On a test, I'd probably use a geometrical method - essentially drawing and trying to see how each unit axis would change. This particular derivative is probably the trickiest one even using that method though.
However, you wanted an algebraic method. In one direction it looks like a trick to...
Have you tried going the other way? It is easier (at least more natural) to prove that statement that way, inserting the formulas for \hat{r} and \hat{\theta}.
Note that people usually call a the annihilation operator, and a^\dagger the creation operator. The reason it is worth to avoid confusion here, is that the annihilation operator a (which satisfies a|0\rangle=0, where |0 is the ground state) actually has an eigenstate, while the creation operator...
\beta >0, otherwise the free energy could be minimized by |\psi |\rightarrow \infty . This may not be obviously unphysical, but the Ginzburg-Landau model does after all aim to model the phase transition around |\psi |=0 .
\alpha <0, then. The parameter \alpha is indeed related to the...
It's not pretty, I agree, but then again the Levi-Civita symbol is what you use to hide the ugly things. It's possible to group the terms somewhat, but you can't remove degrees of freedom unless you now that one or more of the vector components happen to be zero... Just be happy that you don't...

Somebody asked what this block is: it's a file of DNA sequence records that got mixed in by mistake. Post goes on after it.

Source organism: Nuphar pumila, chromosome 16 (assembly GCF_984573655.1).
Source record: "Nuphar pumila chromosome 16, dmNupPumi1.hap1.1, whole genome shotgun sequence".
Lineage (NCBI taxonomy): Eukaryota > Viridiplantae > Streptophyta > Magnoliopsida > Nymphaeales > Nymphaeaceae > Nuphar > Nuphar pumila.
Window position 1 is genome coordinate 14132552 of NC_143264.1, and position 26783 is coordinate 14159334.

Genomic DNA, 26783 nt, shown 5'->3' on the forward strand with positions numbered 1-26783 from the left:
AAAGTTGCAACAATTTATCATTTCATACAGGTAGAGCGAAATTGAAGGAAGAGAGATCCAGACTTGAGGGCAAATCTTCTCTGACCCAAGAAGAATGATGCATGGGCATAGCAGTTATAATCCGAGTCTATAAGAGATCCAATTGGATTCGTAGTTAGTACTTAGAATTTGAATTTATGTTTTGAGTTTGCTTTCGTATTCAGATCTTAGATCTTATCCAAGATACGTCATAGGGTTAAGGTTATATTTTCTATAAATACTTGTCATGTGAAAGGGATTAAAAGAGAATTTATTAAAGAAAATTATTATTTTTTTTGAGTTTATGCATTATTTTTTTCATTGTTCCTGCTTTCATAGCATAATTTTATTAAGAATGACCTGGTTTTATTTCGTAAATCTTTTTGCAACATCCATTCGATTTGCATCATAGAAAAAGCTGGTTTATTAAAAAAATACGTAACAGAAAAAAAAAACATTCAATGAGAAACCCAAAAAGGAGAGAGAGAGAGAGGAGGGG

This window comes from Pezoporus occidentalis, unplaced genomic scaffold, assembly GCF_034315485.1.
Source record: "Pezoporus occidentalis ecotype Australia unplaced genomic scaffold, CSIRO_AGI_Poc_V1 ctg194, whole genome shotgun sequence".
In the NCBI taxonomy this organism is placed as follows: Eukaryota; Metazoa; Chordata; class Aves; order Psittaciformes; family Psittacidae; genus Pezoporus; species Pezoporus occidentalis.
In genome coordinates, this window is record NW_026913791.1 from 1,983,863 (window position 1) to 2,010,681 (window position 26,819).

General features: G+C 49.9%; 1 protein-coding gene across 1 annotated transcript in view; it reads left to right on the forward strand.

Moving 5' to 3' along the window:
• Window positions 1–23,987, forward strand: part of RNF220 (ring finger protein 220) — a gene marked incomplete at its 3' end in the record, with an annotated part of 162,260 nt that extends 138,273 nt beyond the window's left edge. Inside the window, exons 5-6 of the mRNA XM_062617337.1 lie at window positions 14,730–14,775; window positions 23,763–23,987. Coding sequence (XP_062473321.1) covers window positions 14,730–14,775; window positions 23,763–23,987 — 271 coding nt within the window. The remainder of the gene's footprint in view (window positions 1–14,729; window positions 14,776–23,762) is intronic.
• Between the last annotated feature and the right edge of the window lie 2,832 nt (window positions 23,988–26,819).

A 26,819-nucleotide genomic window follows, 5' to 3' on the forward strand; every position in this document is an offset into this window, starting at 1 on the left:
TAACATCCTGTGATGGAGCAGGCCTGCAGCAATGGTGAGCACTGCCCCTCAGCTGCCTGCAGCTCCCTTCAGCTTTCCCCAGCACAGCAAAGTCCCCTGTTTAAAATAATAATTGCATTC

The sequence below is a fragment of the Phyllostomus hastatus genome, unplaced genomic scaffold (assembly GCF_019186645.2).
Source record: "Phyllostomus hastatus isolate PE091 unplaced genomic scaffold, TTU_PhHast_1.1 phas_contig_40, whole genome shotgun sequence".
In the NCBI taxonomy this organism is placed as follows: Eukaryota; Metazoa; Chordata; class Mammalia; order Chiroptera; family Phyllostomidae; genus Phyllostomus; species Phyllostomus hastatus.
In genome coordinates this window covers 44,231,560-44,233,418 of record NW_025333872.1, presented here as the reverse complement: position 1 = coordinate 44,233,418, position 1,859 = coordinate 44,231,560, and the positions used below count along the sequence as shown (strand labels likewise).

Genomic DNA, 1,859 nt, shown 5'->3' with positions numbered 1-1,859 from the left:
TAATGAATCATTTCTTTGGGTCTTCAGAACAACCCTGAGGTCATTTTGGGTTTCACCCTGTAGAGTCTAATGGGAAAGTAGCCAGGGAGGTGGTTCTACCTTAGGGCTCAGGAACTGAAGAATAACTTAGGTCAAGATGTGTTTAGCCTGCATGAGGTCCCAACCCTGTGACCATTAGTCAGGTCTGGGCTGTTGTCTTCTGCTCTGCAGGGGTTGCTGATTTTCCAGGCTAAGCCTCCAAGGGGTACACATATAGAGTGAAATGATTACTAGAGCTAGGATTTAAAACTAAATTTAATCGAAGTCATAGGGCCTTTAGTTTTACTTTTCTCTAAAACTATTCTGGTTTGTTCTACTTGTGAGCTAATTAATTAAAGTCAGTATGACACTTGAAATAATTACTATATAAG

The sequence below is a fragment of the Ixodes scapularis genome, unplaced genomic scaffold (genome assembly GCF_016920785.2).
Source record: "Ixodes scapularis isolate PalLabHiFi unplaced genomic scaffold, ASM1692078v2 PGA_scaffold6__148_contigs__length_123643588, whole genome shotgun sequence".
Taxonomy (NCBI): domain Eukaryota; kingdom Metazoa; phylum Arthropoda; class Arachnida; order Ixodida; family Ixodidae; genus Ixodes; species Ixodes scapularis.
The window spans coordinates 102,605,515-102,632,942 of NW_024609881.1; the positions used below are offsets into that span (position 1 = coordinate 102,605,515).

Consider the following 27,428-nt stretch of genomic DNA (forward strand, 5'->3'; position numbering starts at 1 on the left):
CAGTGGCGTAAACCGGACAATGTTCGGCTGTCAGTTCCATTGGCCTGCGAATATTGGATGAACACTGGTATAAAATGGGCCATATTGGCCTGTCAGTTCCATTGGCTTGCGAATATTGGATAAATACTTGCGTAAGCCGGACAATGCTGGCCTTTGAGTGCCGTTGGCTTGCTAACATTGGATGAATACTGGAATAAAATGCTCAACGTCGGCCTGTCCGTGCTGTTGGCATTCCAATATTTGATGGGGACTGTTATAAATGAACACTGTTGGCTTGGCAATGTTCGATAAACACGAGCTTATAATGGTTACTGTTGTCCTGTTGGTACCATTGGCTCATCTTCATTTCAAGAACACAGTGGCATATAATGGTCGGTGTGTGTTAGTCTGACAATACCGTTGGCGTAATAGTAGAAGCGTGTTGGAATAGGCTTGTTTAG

Well, since the two free indices i and j are expressedly independent you can't set i=j (it's more interesting to calculate the commutator for two specific terms than the sum anyway). And the other four indices are already contracted, so you can't contract them with either i or j. You will just...
I'm pretty sure your textbook contains the definition of the Riemann tensor, and of the other tensors. Look it up. (You will only need to know the metric to calculate it.) Then, the Ricci tensor is related to the Riemann one through
R_{ij} = R^k_{\, ikj} ,
and, finally, the Ricci scalar is...
The \frac{\langle {p} \rangle t}{m} term you have corresponds to the linear term in the classical equation
\Delta x = v_0 t + \frac{a t^2}{2},
right? You obviously can't have a time dependence in \langle p \rangle here, since you already assumed that there isn't one, during the integration...
Well, the indices do run from 1 to 2n, and there is no deep physics hidden in calling the indices i and j, specifically. Could be any letter or symbol, really. However, the order is important.
Changing the order of the indices for a matrix actually is the same as taking the transpose. Think...
I think I was a bit sloppy last night, and yeah, you're quite right. When L is independent, then you have a conserved quantity. Goldstein calls this the energy function h, and when you go to the Hamiltonian formulation it's just the Hamiltonian H. Like you say, however, this is not necessarily...
It looks OK, yes. You have spherical symmetry, and the potential term behaves properly.
A constant of motion is really just some quantity that is conserved under the motion. Using Noether's theorem we know that it corresponds to a symmetry of the Lagrangian, and here you have rightly pointed...